Amy Hou was born in Harbin, a beautiful city in Northeast China. It is known as “Ice City,” and it holds a famous annual winter festival with snow and ice sculptures. Travelers worldwide visit the city during the festival.
Those ice sculptures aren’t in danger of melting. The winters are really cold in Harbin. There are a few days that dip below minus 40 degrees Fahrenheit during the daytime.
You could say Hou was born to be a scientist. Her father was an aerospace engineer. When she was a kid, her dad would take her to his company, and showed her how an airplane was built and worked.
“He let me climb up into the pilot’s seat in a garage, and then my dad and his coworkers would push the plane out of the garage,” she said. “I would put my hands high up in the air, feeling proud to ‘pilot’ the plane with my small body.”
Her mom was a doctor who specialized in cardiothoracic vascular diseases.
“I remember a few occasions around midnight in the cold winter, some security guards knocked on the door – we didn’t have a phone at the time - and asked her to help in the ER. Without any hesitation, she would wrap herself in a heavy blanket and took off in the dark. The image was imbeded in my brain with mixed feelings; respect, love, but more concern, worry and fear.”
Because of that image, Hou escaped the harsh cold weather and gave up her dream to be a doctor. She took a two-day of train down south where she went to college.
Back then, her family raised chickens for eggs and meat. One day a chicken pecked a beetle that stuck in its throat and partially blocked its airway. Hou’s mom and Hou performed emergency surgery on the chicken to remove the bug and saved its life.
Science has been big part of her family’s daily life. Working in science comes natural to Hou.
South from Harbin, she earned her bachelor’s degree in chemical engineering at Zhejiang University in China, and a master’s degree in chemical engineering at Drexel University in Philadelphia, Pennsylvania.
No more freezing cold conditions for Hou. She’s lived in sunny southern California for years. Her husband Tao is a scientist too. The couple have two adult children living out of town, a dog called Loki, two guinea pigs, five fish, countless silver fish and spiders.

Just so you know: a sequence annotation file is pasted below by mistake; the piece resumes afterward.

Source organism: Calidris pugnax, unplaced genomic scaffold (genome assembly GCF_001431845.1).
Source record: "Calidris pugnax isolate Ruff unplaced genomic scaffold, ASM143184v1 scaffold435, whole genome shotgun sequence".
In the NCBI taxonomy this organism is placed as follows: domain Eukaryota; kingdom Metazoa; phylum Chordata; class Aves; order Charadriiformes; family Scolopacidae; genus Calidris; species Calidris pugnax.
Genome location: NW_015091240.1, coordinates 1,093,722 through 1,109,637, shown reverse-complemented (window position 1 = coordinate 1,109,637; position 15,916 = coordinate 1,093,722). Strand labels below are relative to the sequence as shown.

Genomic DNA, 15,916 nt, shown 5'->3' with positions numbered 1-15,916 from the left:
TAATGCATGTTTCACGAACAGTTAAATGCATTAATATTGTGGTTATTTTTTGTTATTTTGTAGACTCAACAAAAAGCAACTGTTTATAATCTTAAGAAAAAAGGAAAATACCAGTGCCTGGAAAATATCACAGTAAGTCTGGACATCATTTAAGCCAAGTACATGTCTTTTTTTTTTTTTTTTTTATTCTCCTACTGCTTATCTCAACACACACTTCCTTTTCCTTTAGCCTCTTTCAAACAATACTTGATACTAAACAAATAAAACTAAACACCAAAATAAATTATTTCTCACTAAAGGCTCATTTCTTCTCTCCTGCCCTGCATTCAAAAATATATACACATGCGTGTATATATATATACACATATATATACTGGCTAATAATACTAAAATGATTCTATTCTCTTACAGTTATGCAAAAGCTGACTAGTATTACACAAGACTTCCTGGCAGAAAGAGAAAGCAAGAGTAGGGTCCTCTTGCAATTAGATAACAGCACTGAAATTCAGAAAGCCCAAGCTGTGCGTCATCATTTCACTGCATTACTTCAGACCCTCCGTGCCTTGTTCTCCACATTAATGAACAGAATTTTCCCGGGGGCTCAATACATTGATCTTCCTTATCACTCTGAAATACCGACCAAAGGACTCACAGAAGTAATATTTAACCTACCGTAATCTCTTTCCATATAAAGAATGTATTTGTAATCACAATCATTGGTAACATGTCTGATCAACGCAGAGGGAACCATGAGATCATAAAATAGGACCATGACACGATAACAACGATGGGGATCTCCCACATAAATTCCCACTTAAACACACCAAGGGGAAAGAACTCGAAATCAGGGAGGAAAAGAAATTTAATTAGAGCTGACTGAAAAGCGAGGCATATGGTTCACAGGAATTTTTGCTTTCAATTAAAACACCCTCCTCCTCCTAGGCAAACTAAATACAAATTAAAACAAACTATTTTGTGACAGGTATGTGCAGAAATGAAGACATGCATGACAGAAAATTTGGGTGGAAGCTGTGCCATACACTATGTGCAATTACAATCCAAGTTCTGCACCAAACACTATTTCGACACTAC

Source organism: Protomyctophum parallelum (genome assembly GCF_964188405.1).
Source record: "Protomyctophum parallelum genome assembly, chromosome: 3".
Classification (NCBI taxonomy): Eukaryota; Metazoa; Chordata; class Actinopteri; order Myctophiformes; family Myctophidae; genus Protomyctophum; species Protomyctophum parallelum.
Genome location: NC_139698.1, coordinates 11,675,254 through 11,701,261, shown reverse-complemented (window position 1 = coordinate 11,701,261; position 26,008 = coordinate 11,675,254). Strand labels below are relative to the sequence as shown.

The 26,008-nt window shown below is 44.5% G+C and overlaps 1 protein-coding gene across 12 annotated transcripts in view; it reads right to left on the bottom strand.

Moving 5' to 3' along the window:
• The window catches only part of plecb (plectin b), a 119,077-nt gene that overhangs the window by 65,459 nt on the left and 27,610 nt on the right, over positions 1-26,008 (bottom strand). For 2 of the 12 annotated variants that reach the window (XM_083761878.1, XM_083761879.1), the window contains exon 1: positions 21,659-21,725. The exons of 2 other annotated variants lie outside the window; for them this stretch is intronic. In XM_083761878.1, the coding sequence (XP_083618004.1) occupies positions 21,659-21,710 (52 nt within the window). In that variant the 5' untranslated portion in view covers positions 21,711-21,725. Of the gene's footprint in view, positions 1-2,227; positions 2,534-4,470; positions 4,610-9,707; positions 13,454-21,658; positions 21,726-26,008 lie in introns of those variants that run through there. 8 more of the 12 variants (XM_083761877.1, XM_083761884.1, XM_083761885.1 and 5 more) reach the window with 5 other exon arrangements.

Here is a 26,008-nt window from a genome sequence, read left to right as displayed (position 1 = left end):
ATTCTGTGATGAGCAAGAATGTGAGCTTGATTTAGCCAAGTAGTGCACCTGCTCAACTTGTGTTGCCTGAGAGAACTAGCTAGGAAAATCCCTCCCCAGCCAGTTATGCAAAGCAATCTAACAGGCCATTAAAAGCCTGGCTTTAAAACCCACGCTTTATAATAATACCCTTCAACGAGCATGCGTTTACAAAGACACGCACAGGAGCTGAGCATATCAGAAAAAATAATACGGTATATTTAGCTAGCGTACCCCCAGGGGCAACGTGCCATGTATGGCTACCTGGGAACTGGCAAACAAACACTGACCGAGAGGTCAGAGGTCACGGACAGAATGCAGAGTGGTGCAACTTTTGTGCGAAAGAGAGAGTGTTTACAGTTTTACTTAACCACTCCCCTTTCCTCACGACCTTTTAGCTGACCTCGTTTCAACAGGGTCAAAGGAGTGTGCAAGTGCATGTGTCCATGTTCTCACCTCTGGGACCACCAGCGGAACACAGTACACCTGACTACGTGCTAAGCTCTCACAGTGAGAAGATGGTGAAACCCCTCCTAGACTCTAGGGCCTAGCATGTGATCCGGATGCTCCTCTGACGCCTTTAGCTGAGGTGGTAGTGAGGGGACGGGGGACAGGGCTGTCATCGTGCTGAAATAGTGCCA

“I have a big happy family,” she said.
Hou is an application lab supervisor for HORIBA Scientific in Irvine, California. She is in charge of instrument evaluation with customer samples, the performance of quality control, and after-sale customer support.
“We tell prospects that when they buy a HORIBA instrument, they also get the whole applications lab’s support for free,” she said.
As for gender discrimination in education and work, Hou admits that a woman has traditionally faced different circumstances than a man.
“Women in general, spend more time raising a family,” she said. “It is challenge to balance family life and career. Eighteen years ago when I just started to work at HORIBA, I had a dream that I shipped my baby in the shipping crate overnight, and woke up in panic. Because of our special situations, we tend to be more focused, more efficient, and have more cohesion. It is a curse and a blessing.”
Amy has some advice for budding scientists.
“Science means hard work. Success is 90 percent persistence and 10 percent talent,” she said. “You will be rewarded with knowledge and to see the world at different levels. There is no short cut.’
Hou believes science can be fun. She was involved in a few very interesting, fun application projects.
“I spread cloud seeds on top of the clouds by a helicopter, and watched it rain in seconds. I worked on a chemical formula to produce glue, and it was used in cigarette plant, holding the cigarette for 5 seconds before the drying step. And I helped design a process to make chocolate with liqueur inside. It was fun.”
Her recommendation to other dreamers?
“Go pursue your dream. When you really want something to happen, the whole universe will conspire so that your wish comes true.”
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